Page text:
Using SSL in DataStax drivers
The location of the
cassandra.yaml file depends on the type of installation:
DSE drivers support SSL-encrypted connections between the driver and server.
By default Apache Cassandra™ and DataStax Enterprise (DSE) are configured to communicate with clients using an unencrypted binary protocol. This is convenient for getting started but is usually not suitable for production environments, especially those with clients communicating with Cassandra or DSE over the public internet.
SSL in Cassandra and DSE can be configured different ways depending on the security requirements of the deployment. All configurations result in encrypted communication between the client and server.
SSL allows for different levels of identity verification:
A typical SSL workflow consists of the following stages:
The client opens a TCP connection to the server on the configured SSL port.
An SSL handshake is initialized by the server, sending its public key (or certificate) to the client.
The client uses that public key certificate to generate an encrypted session key and sends it back to the server.
The server decrypts the message using its private key and retrieves the session key.
All communication from that point on is encrypted using that session key.
Clients with DataStax drivers communicating securely with Cassandra or DSE servers should validate the server’s identity. While most drivers support creating SSL connections to the server without identity verification, it is not recommended for production deployments.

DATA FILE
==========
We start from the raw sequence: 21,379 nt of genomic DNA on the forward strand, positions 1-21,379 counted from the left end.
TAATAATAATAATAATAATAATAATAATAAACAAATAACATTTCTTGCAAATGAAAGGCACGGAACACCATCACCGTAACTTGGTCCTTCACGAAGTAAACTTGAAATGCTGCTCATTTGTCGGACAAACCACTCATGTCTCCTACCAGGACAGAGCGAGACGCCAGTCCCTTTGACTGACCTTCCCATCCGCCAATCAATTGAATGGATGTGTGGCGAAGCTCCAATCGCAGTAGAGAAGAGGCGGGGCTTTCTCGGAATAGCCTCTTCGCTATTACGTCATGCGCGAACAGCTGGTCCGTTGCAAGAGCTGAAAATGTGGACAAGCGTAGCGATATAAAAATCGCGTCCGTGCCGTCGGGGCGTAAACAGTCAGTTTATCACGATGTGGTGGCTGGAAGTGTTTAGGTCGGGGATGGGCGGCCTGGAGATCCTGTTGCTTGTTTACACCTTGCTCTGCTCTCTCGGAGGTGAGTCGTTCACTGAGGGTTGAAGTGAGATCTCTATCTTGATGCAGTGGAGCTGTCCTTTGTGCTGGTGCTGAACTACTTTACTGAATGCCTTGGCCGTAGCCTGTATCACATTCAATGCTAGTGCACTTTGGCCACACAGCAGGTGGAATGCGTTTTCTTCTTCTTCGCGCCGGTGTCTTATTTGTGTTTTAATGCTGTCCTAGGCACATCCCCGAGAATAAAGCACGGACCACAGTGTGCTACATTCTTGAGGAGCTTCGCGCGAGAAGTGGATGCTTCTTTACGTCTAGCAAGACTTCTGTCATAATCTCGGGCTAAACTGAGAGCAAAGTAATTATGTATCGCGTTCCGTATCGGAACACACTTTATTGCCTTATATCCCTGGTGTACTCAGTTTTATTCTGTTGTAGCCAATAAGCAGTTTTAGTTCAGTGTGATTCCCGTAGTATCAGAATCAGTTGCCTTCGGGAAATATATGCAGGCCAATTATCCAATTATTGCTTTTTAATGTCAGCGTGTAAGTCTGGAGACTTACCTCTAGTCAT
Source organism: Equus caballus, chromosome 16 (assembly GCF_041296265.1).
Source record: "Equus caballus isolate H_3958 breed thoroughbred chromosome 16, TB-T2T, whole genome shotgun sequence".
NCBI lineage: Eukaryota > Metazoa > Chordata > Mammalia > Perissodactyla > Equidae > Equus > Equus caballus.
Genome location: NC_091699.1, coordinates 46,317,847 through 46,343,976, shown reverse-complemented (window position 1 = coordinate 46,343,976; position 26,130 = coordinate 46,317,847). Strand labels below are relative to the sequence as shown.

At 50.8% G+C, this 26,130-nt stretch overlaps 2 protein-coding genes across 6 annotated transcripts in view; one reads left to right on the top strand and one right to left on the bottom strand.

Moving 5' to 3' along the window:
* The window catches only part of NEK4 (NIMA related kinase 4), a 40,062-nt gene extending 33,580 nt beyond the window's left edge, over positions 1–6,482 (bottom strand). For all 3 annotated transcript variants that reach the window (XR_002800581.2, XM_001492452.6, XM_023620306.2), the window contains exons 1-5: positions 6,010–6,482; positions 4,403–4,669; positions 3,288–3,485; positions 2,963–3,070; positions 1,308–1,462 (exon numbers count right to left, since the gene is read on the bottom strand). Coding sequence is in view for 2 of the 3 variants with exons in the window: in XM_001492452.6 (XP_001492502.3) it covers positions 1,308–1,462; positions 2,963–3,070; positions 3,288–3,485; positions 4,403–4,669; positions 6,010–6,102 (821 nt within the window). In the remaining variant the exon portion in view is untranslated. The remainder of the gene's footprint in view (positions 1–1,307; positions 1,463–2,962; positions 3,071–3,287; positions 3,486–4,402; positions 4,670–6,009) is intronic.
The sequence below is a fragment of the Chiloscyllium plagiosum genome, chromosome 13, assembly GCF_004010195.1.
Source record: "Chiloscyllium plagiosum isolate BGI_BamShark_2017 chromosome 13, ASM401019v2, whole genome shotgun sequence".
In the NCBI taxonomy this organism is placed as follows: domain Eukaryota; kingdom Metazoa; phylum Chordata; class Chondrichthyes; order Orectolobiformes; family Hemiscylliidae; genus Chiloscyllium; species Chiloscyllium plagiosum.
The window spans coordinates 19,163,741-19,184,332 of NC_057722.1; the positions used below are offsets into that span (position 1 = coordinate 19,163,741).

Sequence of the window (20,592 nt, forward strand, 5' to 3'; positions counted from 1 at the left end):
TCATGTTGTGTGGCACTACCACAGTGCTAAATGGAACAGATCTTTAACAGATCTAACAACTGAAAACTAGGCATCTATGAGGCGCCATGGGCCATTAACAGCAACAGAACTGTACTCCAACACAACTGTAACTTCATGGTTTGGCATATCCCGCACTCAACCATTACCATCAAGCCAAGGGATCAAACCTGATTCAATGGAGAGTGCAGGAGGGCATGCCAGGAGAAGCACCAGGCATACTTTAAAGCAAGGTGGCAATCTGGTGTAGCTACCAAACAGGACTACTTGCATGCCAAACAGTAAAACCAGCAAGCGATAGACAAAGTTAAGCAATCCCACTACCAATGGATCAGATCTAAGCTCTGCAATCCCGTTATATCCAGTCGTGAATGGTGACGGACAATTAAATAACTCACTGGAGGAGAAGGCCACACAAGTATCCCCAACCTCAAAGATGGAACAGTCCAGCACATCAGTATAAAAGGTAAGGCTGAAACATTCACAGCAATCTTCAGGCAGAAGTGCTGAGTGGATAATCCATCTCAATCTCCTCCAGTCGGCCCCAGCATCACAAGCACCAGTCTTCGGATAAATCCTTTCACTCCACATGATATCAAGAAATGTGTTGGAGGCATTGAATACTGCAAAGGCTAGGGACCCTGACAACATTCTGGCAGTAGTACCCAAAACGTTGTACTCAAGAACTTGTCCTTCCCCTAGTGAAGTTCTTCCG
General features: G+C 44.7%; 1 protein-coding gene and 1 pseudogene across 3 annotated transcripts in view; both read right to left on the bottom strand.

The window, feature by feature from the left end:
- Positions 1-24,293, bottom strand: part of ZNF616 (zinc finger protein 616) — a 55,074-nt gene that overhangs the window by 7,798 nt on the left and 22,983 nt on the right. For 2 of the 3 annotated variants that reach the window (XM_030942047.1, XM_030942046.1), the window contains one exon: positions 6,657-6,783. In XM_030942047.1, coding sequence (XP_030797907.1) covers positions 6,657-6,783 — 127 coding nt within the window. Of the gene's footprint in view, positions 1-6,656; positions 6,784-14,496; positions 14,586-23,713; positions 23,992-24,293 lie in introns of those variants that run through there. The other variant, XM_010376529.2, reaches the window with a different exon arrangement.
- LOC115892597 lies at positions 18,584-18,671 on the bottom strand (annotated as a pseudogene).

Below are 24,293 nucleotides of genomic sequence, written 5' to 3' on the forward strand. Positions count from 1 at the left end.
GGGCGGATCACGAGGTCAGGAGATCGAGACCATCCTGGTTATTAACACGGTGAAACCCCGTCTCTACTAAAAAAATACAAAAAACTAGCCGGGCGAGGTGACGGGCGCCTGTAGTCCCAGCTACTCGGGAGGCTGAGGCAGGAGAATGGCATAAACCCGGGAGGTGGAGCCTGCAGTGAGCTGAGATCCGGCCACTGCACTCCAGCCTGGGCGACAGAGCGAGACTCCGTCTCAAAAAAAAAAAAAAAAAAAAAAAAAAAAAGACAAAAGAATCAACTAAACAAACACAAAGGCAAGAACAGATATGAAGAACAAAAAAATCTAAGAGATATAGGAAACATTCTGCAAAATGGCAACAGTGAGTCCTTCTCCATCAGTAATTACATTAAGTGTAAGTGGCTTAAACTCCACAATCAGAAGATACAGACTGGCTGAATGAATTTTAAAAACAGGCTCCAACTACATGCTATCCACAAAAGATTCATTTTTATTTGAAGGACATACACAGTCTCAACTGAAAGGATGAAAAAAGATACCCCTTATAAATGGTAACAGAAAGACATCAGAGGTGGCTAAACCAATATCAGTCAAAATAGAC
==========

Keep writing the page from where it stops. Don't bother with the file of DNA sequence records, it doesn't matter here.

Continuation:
When a secure browser contacts a web server, the browser verifies the identity of the server before sending it requests in case an attacker is masquerading as the web server. Secure communication to a bad actor defeats the purpose of configuring secure communication between the browser and web server in the first place.
To verify the identity of a server, the driver must be configured with a list of trusted certificate authorities (CAs). When the driver receives the server’s SSL certificate during the SSL handshake, it checks that the certificate was signed by one of the registered CAs. If the certificate was not signed by a registered CA, the client checks that the signer was signed by one of the registered CAs. It continues through the signers until it finds one that is in the client’s list of trusted CAs.
If the client does not find a registered CA, identify verification fails.
A server is configured to verify the identity of a client by setting the
require_client_auth to true under
This scenario requires clients be configured with their own certificates to send to the server upon request during the SSL handshake.